"Sometimes thinking outside yourself and thinking outside the box can be not only the right thing to do but can help you become more successful," said Bisnow.
A great family can take many forms — blended, divorced parents, many kids, one child — but they have one thing in common, said Bisnow: mutual support.
Successful entrepreneurs, who give their employees the freedom to spend a portion of their time on non-job activities — which can uncover opportunities to develop new products or services — or who successfully manage their ventures with an empathetic "servant-leader" approach, learned from their families to trust people, she said.
Most of the entrepreneurs Bisnow interviewed believed in something bigger than themselves — a faith, religion or ethical belief system — she said. “They all believe that the world isn't just about them, and I think that's very important."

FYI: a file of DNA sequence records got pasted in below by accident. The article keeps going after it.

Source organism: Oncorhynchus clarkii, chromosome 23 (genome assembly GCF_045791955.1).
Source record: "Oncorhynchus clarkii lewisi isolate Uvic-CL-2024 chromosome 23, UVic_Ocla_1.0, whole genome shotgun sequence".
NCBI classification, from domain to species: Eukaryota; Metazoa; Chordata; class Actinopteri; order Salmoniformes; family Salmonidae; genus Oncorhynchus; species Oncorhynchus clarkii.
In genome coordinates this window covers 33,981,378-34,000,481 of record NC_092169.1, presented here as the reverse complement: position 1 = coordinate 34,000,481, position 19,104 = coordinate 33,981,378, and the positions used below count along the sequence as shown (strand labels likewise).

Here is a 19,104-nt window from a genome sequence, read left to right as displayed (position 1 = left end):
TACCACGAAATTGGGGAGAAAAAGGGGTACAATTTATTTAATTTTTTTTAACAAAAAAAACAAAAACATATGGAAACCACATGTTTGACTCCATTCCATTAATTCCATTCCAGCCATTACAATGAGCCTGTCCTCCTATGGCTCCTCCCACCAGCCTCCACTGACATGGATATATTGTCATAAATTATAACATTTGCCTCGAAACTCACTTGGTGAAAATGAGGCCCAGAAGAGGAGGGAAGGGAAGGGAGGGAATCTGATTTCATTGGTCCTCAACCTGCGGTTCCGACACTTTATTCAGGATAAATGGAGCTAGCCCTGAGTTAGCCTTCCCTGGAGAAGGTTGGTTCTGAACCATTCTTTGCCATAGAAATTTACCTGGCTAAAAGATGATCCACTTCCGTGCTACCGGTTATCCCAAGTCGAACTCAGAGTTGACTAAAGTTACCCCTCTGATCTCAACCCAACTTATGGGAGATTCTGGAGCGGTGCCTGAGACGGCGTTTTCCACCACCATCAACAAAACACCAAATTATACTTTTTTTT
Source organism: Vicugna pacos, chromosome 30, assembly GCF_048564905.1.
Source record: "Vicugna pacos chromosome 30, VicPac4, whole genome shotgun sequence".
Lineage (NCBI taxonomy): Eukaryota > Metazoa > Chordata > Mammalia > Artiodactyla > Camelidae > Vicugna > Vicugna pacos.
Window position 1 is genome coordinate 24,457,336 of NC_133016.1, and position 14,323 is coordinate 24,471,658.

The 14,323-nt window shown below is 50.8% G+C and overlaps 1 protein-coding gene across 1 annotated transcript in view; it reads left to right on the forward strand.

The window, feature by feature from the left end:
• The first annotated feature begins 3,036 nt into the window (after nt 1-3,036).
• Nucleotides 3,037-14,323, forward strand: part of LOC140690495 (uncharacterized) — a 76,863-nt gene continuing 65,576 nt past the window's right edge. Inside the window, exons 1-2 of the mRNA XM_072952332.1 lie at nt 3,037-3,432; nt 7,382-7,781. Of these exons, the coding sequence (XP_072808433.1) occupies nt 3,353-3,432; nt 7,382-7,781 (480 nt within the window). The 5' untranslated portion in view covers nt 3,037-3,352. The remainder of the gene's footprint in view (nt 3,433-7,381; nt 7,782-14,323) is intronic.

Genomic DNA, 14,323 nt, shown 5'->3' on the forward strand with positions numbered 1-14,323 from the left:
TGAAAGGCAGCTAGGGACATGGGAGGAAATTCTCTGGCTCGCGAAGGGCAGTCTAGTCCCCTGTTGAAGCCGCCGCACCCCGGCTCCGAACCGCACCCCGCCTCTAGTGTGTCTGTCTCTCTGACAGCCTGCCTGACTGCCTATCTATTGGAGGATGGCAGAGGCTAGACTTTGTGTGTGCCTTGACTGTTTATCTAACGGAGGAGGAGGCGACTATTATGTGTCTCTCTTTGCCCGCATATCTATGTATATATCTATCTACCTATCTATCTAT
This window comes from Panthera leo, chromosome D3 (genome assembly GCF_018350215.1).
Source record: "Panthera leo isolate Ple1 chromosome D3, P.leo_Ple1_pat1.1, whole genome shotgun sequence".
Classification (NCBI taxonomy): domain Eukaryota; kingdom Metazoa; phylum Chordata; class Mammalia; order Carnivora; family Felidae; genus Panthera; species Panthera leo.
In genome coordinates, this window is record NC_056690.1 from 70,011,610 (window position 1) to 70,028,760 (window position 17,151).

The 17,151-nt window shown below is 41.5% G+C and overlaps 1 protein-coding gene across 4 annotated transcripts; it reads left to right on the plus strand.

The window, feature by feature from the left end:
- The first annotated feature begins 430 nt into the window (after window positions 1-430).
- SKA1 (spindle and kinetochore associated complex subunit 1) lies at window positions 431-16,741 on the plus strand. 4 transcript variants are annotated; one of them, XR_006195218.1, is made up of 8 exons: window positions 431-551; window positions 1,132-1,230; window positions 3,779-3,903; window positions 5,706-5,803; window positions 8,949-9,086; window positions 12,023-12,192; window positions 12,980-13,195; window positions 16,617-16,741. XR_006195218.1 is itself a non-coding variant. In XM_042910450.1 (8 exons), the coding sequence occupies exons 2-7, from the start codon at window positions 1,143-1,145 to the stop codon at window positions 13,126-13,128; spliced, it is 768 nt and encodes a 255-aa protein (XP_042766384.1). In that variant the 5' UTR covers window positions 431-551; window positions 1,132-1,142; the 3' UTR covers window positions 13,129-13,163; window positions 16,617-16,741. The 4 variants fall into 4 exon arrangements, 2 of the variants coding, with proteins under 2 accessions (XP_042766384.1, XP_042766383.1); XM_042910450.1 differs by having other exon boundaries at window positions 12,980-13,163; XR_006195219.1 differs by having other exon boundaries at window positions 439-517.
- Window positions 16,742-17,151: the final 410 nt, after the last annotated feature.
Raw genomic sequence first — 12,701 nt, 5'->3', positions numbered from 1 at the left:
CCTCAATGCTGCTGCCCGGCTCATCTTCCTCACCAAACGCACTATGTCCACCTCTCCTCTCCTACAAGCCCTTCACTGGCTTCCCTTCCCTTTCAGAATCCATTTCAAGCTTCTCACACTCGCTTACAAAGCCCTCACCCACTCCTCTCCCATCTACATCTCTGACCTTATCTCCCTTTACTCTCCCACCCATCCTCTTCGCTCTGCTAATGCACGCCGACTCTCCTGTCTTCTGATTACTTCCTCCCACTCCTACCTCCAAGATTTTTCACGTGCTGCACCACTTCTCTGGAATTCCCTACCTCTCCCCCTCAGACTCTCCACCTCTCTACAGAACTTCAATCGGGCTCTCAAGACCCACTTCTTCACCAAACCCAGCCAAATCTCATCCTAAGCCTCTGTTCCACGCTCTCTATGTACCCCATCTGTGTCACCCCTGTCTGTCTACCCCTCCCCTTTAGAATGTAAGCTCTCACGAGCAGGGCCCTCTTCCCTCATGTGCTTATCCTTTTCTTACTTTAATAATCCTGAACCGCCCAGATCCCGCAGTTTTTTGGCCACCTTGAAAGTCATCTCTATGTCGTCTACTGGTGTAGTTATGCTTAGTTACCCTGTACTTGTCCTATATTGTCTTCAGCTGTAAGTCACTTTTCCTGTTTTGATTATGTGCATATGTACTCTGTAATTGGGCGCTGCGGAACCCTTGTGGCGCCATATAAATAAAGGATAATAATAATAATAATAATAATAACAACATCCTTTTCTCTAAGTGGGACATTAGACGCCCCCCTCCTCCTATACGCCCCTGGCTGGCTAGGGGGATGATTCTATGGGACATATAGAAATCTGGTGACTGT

She recommends that parents share their higher ideals and values with their children.
In the Braun family, those values included respect for hard work, no matter the job.
"I think it's important for people to have worked a minimum wage job at some time in their life," said Braun. "I wanted them to understand that working a minimum wage job is hard, respectful work" and that they should appreciate and respect people doing jobs such as waiting tables.
Braun's children worked summer jobs as teens. In middle school, Scott — now an entertainment executive — DJ'd parties for friends and Adam gave basketball lessons to younger kids. Working as teenagers helped her kids learn good work ethics, like showing up and being good employees, she said. "You're a better boss if you know how to be a good employee."